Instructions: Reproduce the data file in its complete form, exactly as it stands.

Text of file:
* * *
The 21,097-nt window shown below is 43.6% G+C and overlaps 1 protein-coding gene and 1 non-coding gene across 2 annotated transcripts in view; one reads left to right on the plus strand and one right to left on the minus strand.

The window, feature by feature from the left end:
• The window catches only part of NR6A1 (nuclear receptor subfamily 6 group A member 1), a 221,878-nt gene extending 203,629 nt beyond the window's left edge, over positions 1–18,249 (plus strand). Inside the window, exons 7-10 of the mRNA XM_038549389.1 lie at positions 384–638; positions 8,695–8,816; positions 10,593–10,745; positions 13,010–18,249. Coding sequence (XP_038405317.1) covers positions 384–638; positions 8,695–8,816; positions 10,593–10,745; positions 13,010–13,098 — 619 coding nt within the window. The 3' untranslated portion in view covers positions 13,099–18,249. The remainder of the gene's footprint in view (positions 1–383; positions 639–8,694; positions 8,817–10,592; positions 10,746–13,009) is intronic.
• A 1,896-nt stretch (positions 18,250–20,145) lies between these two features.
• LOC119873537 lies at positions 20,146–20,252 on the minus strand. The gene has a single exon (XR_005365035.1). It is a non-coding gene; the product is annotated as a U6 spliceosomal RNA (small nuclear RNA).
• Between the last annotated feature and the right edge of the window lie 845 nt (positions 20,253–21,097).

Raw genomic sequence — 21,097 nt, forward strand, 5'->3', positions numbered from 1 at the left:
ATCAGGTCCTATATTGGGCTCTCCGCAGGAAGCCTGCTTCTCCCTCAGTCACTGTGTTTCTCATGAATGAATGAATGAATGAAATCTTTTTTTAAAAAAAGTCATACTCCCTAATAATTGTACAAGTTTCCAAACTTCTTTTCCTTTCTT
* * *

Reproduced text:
The 21,097-nt window shown below is 43.6% G+C and overlaps 1 protein-coding gene and 1 non-coding gene across 2 annotated transcripts in view; one reads left to right on the plus strand and one right to left on the minus strand.

The window, feature by feature from the left end:
• The window catches only part of NR6A1 (nuclear receptor subfamily 6 group A member 1), a 221,878-nt gene extending 203,629 nt beyond the window's left edge, over positions 1–18,249 (plus strand). Inside the window, exons 7-10 of the mRNA XM_038549389.1 lie at positions 384–638; positions 8,695–8,816; positions 10,593–10,745; positions 13,010–18,249. Coding sequence (XP_038405317.1) covers positions 384–638; positions 8,695–8,816; positions 10,593–10,745; positions 13,010–13,098 — 619 coding nt within the window. The 3' untranslated portion in view covers positions 13,099–18,249. The remainder of the gene's footprint in view (positions 1–383; positions 639–8,694; positions 8,817–10,592; positions 10,746–13,009) is intronic.
• A 1,896-nt stretch (positions 18,250–20,145) lies between these two features.
• LOC119873537 lies at positions 20,146–20,252 on the minus strand. The gene has a single exon (XR_005365035.1). It is a non-coding gene; the product is annotated as a U6 spliceosomal RNA (small nuclear RNA).
• Between the last annotated feature and the right edge of the window lie 845 nt (positions 20,253–21,097).

Raw genomic sequence — 21,097 nt, forward strand, 5'->3', positions numbered from 1 at the left:
ATCAGGTCCTATATTGGGCTCTCCGCAGGAAGCCTGCTTCTCCCTCAGTCACTGTGTTTCTCATGAATGAATGAATGAATGAAATCTTTTTTTAAAAAAAGTCATACTCCCTAATAATTGTACAAGTTTCCAAACTTCTTTTCCTTTCTT